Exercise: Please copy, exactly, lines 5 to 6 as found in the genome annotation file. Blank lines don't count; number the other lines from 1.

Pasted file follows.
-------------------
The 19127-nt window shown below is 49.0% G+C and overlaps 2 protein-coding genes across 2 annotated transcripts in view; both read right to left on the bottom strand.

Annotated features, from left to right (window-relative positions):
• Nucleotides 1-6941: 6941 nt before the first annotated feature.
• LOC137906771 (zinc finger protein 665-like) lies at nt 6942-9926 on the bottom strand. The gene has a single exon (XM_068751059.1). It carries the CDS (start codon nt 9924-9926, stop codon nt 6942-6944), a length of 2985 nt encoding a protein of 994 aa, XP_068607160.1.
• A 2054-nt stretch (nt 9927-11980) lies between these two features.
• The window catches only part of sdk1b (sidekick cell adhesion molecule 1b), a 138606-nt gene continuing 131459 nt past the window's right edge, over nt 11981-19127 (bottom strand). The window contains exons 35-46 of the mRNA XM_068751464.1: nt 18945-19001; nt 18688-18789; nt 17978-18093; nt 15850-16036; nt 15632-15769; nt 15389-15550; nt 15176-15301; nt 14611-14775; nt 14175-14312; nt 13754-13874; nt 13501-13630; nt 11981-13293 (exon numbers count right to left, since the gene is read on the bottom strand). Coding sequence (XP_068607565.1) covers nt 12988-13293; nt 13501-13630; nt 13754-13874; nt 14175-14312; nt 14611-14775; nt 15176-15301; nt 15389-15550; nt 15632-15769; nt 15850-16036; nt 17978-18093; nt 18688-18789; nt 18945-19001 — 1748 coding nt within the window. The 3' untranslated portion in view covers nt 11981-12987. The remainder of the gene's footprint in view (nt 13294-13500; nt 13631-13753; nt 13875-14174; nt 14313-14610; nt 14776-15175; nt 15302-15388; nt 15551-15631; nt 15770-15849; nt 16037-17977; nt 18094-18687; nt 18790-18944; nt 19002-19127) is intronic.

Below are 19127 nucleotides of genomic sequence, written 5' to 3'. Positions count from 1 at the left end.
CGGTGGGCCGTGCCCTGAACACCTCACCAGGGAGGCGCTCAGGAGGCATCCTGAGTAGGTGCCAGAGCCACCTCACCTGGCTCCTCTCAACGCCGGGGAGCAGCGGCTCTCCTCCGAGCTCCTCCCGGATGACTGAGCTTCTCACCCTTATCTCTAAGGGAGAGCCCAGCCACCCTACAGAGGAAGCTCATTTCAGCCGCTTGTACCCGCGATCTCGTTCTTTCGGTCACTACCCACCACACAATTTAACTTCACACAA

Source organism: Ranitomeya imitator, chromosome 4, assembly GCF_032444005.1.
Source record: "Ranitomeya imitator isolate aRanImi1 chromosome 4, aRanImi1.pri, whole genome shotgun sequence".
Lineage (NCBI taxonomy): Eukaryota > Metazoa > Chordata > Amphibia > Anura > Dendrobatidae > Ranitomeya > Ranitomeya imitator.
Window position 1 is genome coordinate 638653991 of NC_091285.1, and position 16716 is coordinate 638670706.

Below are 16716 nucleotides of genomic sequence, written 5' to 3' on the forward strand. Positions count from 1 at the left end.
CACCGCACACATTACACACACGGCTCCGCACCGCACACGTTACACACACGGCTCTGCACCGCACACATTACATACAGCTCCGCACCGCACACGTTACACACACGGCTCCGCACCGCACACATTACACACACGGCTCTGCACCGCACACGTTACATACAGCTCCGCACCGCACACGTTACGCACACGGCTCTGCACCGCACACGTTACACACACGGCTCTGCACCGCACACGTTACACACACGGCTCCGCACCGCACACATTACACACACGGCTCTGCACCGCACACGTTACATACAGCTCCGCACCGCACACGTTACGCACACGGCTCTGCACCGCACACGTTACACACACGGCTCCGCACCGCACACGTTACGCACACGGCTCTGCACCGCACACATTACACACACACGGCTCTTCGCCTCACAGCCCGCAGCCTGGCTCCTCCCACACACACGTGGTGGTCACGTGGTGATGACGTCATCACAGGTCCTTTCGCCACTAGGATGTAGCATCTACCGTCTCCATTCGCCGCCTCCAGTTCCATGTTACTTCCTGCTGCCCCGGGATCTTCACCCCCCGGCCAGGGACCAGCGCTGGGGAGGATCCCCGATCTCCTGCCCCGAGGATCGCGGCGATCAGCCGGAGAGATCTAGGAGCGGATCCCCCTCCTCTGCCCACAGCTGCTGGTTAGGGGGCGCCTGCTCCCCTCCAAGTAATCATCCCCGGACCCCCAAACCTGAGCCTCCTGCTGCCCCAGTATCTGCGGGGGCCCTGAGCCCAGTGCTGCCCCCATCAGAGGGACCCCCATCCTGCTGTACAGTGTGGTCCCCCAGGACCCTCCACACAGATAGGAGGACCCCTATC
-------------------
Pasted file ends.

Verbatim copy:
• A 2054-nt stretch (nt 9927-11980) lies between these two features.
• The window catches only part of sdk1b (sidekick cell adhesion molecule 1b), a 138606-nt gene continuing 131459 nt past the window's right edge, over nt 11981-19127 (bottom strand). The window contains exons 35-46 of the mRNA XM_068751464.1: nt 18945-19001; nt 18688-18789; nt 17978-18093; nt 15850-16036; nt 15632-15769; nt 15389-15550; nt 15176-15301; nt 14611-14775; nt 14175-14312; nt 13754-13874; nt 13501-13630; nt 11981-13293 (exon numbers count right to left, since the gene is read on the bottom strand). Coding sequence (XP_068607565.1) covers nt 12988-13293; nt 13501-13630; nt 13754-13874; nt 14175-14312; nt 14611-14775; nt 15176-15301; nt 15389-15550; nt 15632-15769; nt 15850-16036; nt 17978-18093; nt 18688-18789; nt 18945-19001 — 1748 coding nt within the window. The 3' untranslated portion in view covers nt 11981-12987. The remainder of the gene's footprint in view (nt 13294-13500; nt 13631-13753; nt 13875-14174; nt 14313-14610; nt 14776-15175; nt 15302-15388; nt 15551-15631; nt 15770-15849; nt 16037-17977; nt 18094-18687; nt 18790-18944; nt 19002-19127) is intronic.